3. This isn’t an out-of-the-blue reach pick as the Mets have been hot on Nimmo for a while. Baseball America even projected the Mets to draft him at No. 13 in their May mock draft, but the signability concerns moved him away from a Mets team that usually went cheap in the draft.

4. The knee injury is being somewhat overblown. He tore his ACL playing football TWO YEARS ago, had surgery to repair it, and while he experienced some tendinitis it has not really affected his performance on the field or his speed.

With the rumors between the Mets and Nimmo going all the way back to May and this quote:

“McDonald said the team more or less watched every game Nimmo took part in this past season. “We scouted him,” he said. “We scouted him good,” using 8 to 10 different scouts over the process.” – Metsblog

It is obvious the Mets did their due diligence on him and really liked what they saw. This is not Omar Minaya and his scouting team anymore. It is a completely new scouting team that has shown from past draft experience they are first-rate.

There was every reason for this scouting staff to believe a team like the Red Sox, who are not afraid of bonus demands, would have taken Nimmo with one of their two picks and the Mets would have missed out on Nimmo all together so they had to take him while he was still available.

There are question marks with every player selected in the draft, including No. 1 overall pick Gerrit Cole, so sure fans can find things to nitpick about. But the Mets did nothing wrong by taking the highest player on their board that also has some of the best potential in the draft. If the Mets aren’t being criticized for drafting college players without a lot of potential they are being criticized for taking high school players that are too much of a risk. There is no pleasing the crowd.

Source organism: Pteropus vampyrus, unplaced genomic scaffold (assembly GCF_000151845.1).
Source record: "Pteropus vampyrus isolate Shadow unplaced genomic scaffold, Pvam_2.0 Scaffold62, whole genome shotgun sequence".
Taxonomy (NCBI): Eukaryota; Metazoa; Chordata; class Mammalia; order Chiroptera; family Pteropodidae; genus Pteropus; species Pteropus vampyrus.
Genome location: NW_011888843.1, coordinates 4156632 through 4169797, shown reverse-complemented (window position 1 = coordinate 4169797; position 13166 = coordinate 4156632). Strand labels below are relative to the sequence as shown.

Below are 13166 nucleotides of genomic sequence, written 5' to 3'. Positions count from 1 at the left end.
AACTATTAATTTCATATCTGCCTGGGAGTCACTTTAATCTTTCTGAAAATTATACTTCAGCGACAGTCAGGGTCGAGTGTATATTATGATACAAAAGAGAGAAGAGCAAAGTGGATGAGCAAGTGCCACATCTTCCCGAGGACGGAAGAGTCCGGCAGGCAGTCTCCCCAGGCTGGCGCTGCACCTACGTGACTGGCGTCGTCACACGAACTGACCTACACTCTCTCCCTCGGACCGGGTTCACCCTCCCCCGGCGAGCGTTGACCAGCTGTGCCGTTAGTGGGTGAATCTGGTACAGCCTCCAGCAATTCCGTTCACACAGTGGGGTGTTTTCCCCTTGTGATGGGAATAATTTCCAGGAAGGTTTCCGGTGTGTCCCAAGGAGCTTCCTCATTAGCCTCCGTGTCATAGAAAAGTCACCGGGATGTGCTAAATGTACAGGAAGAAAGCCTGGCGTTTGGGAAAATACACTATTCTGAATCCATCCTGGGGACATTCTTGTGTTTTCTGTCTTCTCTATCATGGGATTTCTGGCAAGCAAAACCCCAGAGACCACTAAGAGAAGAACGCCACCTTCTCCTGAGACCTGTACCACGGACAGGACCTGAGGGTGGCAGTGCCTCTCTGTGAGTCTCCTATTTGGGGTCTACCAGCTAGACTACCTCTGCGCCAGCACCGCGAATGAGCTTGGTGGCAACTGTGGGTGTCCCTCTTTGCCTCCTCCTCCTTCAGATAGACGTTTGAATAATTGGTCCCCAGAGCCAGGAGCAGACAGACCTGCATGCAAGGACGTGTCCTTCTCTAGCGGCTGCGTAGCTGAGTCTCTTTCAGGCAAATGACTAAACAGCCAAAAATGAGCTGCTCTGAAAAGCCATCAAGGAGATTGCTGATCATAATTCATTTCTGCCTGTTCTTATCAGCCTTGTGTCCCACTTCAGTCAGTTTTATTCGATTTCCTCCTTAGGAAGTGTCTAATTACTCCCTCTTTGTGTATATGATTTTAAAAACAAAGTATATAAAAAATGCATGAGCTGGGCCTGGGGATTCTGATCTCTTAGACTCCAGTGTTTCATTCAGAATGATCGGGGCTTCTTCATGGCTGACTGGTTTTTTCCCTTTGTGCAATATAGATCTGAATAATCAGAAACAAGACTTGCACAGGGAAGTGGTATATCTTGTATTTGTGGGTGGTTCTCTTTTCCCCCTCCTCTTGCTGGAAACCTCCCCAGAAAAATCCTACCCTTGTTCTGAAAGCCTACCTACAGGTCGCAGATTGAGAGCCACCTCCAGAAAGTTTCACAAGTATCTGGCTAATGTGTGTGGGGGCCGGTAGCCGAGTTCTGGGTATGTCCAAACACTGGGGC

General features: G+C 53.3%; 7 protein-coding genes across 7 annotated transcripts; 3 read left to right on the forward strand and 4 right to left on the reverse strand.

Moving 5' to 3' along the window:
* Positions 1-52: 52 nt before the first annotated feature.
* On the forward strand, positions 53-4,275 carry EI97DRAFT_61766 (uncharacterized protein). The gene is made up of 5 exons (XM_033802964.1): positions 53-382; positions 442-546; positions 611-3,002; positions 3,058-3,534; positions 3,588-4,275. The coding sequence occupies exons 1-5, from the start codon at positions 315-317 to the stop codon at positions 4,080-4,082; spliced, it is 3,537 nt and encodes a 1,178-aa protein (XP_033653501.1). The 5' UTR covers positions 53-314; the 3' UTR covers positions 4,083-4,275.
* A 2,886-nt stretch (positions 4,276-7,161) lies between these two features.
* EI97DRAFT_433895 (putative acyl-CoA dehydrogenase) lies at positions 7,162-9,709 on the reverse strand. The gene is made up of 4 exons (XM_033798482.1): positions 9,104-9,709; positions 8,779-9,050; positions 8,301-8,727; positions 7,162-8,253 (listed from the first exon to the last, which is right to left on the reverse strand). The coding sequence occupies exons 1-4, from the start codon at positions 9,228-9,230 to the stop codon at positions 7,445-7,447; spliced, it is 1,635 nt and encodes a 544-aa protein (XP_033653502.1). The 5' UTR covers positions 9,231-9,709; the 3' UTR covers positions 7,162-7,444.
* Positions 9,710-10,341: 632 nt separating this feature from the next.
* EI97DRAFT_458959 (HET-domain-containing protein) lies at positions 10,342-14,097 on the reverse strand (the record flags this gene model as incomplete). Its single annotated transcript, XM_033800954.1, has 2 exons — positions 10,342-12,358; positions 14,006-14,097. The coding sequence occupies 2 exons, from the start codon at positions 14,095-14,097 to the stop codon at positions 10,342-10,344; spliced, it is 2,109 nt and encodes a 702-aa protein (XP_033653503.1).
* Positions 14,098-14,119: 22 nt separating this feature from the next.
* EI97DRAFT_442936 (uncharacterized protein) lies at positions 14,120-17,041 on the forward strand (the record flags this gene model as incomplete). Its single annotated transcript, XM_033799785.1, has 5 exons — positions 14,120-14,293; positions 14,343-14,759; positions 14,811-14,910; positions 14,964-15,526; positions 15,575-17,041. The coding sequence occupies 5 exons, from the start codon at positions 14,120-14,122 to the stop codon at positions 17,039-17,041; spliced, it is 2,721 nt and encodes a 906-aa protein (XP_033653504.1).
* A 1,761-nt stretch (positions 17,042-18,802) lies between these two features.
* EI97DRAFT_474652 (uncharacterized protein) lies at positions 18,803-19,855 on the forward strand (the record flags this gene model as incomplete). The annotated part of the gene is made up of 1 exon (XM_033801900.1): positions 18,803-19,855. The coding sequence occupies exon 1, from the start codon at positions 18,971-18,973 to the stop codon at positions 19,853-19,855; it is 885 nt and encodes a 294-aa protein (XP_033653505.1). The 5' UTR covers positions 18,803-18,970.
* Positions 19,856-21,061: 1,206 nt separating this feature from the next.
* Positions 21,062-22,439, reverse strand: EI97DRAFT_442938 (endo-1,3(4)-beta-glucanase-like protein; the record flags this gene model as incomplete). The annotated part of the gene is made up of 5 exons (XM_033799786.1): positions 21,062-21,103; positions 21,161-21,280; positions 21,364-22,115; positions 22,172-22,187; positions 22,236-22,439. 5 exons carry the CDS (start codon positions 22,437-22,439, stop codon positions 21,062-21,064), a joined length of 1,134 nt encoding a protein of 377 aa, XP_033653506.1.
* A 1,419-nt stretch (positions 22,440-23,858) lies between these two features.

For those who doubted the Mets would go over slot, the Mets didn’t stop at Nimmo and they took another high ceiling player with signability concerns (an Arkansas commit like Nimmo) in Michael Fulmer in the first round supplement round.

Fans need to be happy that the Mets are taking chances on players like Nimmo and Fulmer who they believe they will be able to develop properly and turn into top prospects and eventually star Major League players.

Take a look at the current roster and see what taking all safe, low-ceiling players will get you and it should be obvious why it is necessary to take some players with Nimmo’s upside. While the Mets could look foolish for making this pick in a few years they could very easily look like geniuses and it is a risk that is definitely worth the reward. “Shoot for the moon. Even if you miss, you’ll land among the stars.” – Brian Littrell

P.S. If you haven’t seen this kid play go watch some video of him on Youtube and you will instantly see how easy it could have been for the Mets to fall in love with him.